De Villiers, F.P.R., and Prentice, M.A. Accumulating experience in a child abuse clinic. South African Medical Journal 86:147-150 (1996).
A record review of all cases at the Child Abuse and Neglect Clinic of the Transvaal Memorial Institute during its first year of operation found that most were female (80%), most presented with sexual abuse (90%), and most were young (7% under age 3 and 55% under age 10). Where the certainty of sexual abuse was high, 60 percent of the girls and 45 percent of the boys had suffered penetrative abuse. Most perpetrators were family members (66%), and few were strangers (7%). Nearly three-quarters of the children experienced behavior problems (73%), including school problems, masturbation, clingy behavior, and withdrawal and depression. The authors recommend specifying how certain the diagnosis is and differentiating between types of abuse, for example, penetrative versus non-penetrative. The next step is to train primary health care providers how to manage child abuse, so that more children can receive appropriate care.

Fergusson, D.M. et al. Childhood sexual abuse, adolescent sexual behaviors and sexual revictimization. Child Abuse & Neglect 21(8):789-803 (1997).
This study followed a cohort of 520 New Zealand women from birth to age 18, when retrospective reports of child sexual abuse were gathered. Women who experienced child sexual abuse, especially sexual abuse involving intercourse, were significantly more likely than others to engage in a variety of risky sexual activities, including consensual sex at an early age, multiple sexual partners, and unprotected intercourse. As a result, they were more likely to experience teenage pregnancy and sexually transmitted diseases. They were also more likely to experience sexual assault after age 16. Analysis suggests that (1) the childhood and family factors related to child sexual abuse also are associated with increased sexual risks during adolescence and (2) exposure to child sexual abuse encourages the early onset of sexual activity which increases sexual risks during adolescence.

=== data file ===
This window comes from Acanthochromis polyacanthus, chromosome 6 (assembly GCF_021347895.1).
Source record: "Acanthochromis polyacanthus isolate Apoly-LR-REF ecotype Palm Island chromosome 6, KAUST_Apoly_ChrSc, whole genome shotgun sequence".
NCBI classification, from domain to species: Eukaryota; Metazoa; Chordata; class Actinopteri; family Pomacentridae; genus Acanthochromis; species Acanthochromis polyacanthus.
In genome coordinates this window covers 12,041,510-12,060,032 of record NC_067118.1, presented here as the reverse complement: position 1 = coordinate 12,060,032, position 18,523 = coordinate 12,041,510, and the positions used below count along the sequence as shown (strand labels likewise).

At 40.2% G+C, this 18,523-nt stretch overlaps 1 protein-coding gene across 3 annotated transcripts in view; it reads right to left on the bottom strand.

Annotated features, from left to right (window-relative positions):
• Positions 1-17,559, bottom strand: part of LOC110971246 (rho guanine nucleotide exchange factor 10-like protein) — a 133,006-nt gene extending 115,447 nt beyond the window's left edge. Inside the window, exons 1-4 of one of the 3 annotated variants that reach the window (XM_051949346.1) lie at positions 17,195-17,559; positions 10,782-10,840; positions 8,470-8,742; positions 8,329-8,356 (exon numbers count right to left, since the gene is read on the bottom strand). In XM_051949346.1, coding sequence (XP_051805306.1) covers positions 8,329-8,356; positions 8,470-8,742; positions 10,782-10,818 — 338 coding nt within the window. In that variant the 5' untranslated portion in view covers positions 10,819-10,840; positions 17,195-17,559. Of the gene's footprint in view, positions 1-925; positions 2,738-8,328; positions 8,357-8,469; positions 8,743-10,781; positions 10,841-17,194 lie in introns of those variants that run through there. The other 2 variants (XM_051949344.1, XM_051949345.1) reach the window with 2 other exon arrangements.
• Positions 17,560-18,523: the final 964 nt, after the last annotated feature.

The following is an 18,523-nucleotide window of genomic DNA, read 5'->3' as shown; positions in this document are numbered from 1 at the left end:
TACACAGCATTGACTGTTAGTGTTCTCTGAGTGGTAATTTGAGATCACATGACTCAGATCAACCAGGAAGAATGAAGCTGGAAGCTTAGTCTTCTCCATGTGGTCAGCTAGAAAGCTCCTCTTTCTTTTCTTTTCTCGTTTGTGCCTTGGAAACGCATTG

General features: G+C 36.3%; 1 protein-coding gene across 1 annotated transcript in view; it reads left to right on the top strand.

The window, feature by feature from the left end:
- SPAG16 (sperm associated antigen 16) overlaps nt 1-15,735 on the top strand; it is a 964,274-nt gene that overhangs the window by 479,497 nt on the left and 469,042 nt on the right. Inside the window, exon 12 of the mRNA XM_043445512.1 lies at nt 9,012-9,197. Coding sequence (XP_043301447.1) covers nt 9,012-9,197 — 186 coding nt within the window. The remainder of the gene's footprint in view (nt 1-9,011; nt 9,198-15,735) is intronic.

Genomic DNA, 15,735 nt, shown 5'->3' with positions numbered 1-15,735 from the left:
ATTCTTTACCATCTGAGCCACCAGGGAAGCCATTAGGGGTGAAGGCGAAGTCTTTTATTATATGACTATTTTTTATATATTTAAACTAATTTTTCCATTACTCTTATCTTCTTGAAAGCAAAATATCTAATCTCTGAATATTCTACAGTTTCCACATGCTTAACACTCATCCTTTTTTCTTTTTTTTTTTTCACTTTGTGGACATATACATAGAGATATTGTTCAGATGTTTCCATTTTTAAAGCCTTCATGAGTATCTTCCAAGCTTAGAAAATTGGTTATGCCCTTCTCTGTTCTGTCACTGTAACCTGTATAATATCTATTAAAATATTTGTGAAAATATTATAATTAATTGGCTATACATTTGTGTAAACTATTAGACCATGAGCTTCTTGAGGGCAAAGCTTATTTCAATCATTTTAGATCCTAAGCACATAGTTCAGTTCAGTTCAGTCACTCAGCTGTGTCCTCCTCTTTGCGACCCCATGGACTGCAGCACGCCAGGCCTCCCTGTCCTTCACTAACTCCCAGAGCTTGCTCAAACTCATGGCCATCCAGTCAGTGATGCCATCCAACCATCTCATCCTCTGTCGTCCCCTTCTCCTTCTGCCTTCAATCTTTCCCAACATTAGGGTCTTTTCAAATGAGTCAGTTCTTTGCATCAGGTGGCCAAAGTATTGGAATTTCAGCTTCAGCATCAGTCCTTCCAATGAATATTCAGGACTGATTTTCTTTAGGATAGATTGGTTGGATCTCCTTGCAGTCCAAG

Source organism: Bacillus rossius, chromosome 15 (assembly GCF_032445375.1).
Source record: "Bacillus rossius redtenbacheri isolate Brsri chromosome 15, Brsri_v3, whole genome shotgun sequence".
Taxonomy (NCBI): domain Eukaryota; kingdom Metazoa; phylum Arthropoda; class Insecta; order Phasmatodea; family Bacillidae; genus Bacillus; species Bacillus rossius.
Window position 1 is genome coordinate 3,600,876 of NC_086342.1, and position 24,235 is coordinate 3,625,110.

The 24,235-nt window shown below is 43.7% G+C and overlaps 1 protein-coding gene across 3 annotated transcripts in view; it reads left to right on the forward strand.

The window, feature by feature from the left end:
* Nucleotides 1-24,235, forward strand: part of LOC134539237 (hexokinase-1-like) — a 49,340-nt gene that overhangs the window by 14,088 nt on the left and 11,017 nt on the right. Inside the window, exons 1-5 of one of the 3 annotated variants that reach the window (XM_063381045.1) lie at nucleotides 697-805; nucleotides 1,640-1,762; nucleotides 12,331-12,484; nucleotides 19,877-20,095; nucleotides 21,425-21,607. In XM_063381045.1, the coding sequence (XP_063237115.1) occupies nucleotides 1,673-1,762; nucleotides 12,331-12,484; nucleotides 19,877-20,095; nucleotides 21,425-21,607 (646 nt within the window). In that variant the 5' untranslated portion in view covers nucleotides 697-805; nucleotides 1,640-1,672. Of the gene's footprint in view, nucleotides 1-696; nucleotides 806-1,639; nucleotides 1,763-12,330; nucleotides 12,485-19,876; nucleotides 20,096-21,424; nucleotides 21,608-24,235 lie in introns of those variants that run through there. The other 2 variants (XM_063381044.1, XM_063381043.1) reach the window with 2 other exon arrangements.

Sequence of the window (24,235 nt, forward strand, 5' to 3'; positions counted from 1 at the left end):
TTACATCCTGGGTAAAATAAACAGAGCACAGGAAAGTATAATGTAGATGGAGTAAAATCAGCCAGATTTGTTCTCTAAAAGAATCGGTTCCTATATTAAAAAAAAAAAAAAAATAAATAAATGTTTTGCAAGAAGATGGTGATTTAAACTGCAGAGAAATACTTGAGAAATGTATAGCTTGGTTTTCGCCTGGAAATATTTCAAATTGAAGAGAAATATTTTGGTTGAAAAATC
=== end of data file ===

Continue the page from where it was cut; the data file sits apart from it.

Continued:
Finkelhor, D. The international epidemiology of child sexual abuse. Child Abuse and Neglect 18(5):409-417 (1994).
This article compares surveys of child sexual abuse in large, nonclinical, adult populations from 19 different countries. Differences in the definition of child sexual abuse and in methods of data collection and analysis complicate comparisons. However, overall prevalence rates around the world are comparable with those in North America. The prevalence of child sexual abuse in these studies ranged from 7 to 36 percent for women and from 3 to 28 percent for men. In most studies, women were 1.5 to 3 times more likely to be abused than men. The author concludes that child sexual abuse poses a problem worldwide.